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Why I Choose to Be a Helicopter Parent

Kathleen Odenthal is an entrepreneur and stay-at-home mom juggling a business and a toddler all at the same time.

The traditional definition of a helicopter parent vs. what it looks like to me.

The traditional definition of a helicopter parent vs. what it looks like to me.

What is a Helicopter Parent?

A helicopter parent is someone who hovers over their child. The term was coined in 1969 by Doctor Haim Garnett in his book Parents and Teenagers. By definition, this approach to parenting involves over-controlling, over-protecting, and cosseting the child. The term is usually used negatively to describe a parent who is too involved in their child's life.

Oftentimes, helicopter parents are believed to not trust their child or are thought to hover so that they can take credit for their child's successes. Parenting may cause them to feel intense anxiety, so they shadow their child in an effort to protect them. Other times this type of parent may be overcompensating for their own childhood, one where maybe a parent was absent.

(Note: this is the textbook definition for helicopter parenting and other people's beliefs on why parents hover. This is not how I view helicopter parenting, but we will get into that later.)

Criticisms os Helicopter Parenting

Helicopter parenting has a number of negative connotations. This approach to parenting is considered excessive and is believed to have negative impacts on the child.

Common criticisms made about helicopter parenting include:

  • Lack of Trust- By constantly intervening in your child's life, you aren't helping develop a sense of trust between you and your child. You are giving them the impression that you don't have confidence in their ability to do things for themselves.
  • Low Self Esteem- Constantly intervening in your child's life not only weakens trust, but it also can impact their confidence. They may feel like you don't believe that they are capable, and as a result, they may begin to doubt themselves as well.
  • Sense of Entitlement- Some people believe that over-involvement in your child's life sets them up for failure and disappointment because they will always expect you to intervene when they cannot or don't want to do something themselves. This can allow them to develop a sense of entitlement.
  • Inability to Cope- An important thing that every child needs to learn is how to cope with sadness, loss, and negative emotions. When a parent is constantly comforting their child, it may impact their ability to develop helpful coping skills.

In Defense of Helicopter Parenting

I believe that helicopter parenting gets a bad rap. I think all parents know the importance of allowing their child to develop a sense of self and a sense of independence. That being said, I think that being close to your child and wanting to be involved in their life is a magnificent thing.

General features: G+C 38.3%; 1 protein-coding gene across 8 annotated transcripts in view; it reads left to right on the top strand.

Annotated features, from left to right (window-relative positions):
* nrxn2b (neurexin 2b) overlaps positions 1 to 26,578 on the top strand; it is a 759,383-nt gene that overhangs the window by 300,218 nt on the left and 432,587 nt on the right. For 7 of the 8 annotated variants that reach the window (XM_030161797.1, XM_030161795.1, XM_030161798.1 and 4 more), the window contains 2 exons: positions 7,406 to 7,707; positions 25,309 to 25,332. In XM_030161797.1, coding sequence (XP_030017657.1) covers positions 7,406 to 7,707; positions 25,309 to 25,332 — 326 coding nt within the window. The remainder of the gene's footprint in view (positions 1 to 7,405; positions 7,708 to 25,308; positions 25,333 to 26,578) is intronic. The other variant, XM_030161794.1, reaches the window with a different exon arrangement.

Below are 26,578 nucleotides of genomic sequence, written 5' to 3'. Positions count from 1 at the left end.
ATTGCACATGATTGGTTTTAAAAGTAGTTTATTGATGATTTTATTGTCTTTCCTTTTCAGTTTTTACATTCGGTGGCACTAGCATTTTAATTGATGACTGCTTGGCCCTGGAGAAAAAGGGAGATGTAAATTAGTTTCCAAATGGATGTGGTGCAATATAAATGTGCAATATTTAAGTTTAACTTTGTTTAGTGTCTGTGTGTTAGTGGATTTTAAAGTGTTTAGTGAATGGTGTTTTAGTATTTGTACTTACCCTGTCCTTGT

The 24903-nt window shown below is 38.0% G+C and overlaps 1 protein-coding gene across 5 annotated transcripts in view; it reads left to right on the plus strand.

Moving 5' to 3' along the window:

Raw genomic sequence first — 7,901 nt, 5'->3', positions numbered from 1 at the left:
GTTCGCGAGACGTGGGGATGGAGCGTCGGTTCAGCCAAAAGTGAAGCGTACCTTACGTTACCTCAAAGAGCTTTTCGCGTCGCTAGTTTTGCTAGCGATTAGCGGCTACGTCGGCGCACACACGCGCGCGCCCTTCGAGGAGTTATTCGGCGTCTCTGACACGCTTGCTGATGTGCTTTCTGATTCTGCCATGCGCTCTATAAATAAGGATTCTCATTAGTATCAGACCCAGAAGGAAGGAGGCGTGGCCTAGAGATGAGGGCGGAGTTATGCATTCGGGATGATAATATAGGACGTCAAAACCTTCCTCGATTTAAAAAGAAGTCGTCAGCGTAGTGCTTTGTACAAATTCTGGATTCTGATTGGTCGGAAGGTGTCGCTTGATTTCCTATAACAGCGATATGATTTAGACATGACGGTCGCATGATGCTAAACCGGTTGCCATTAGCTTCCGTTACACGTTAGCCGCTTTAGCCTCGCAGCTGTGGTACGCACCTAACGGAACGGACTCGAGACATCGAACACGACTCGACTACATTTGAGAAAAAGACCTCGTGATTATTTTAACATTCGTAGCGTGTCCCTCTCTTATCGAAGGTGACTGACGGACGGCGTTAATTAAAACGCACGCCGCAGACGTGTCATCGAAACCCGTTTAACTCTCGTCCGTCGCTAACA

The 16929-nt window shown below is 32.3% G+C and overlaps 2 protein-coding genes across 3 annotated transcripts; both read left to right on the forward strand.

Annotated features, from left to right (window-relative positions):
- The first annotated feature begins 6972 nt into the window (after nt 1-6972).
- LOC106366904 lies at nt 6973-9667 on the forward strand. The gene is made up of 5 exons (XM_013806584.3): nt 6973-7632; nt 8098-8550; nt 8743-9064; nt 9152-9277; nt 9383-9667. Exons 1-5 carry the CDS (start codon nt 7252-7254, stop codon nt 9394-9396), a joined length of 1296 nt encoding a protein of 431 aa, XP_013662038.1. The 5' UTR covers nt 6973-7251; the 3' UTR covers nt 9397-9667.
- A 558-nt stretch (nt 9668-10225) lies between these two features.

Far too often I find that parents today are less involved than they should be. We use nannies and babysitters, daycares, and tutors to fill the role that parents filled when I was young. I would much rather have someone tell me that I am too involved in my child's life than tell me that I am not involved enough. I want to be there for my son, I want him to know that I will always be there for him, day or night, regardless of his age, any time he needs me. I need him to know that.

I know people who put their jobs before their families and I honestly believe that we need to take a good, long look at our priorities. When did this happen? When did we as a society decide that our careers outweighed those closest to us? We work longer hours, we travel more, we rely too heavily on technology, yet for some reason, the over-involved parent is viewed as the bad guy?!

It makes no sense to me.

I'll be honest. My family could benefit from me working more hours, but we decided that it was in the best interest of my son that I stay at home with him as much as possible. I do what I can to make money from home, I take shifts once in a while when a family member can watch him, but both my husband and I realize the importance of being involved in my son's life, even if that means we need to make sacrifices elsewhere.

Is It so Bad?

There are even some studies that have recently come out that show that helicopter parenting isn't as terrible as people thought. These studies have found that heavy involvement during late adolescence and young adulthood can benefit the child emotionally, socially, logistically, and psychologically.

"Obviously, there are horrible extremes that helicopter parents can go to, where they don't allow their children to succeed or fail on their own," says researcher Stephanie Coontz, "but in the majority of cases, this increased closeness between parents and kids is found among healthy students, not unhealthy ones."

Being a Helicopter Parent is Usually Considered a Bad Thing, but I Believe That This Style of Parenting Has Its Time and Place

Being a Helicopter Parent is Usually Considered a Bad Thing, but I Believe That This Style of Parenting Has Its Time and Place

Knowing When to Step Back

As much as I enjoy being a helicopter parent, I understand the importance of allowing my son to make his own mistakes so that he can learn and grow. I embrace our time together, but I can also step back and allow him to experience things for himself.

In my opinion, being a helicopter parent isn't about doing things for my son that he can do for himself, it's about doing things with my son, so that he can learn to do things for himself. It is about developing a sense of trust, not a lack of trust.

I absolutely love watching my son grow. I love seeing him learn new things and do things on his own. It gives me immense pride and joy. That being said, I want to be an active part of his life as long as I am alive. I want him to need me. That doesn't mean I want him to need me all the time, or need me to do everything for him. But if he needs help, I want him to know that I am there and that I will always help him.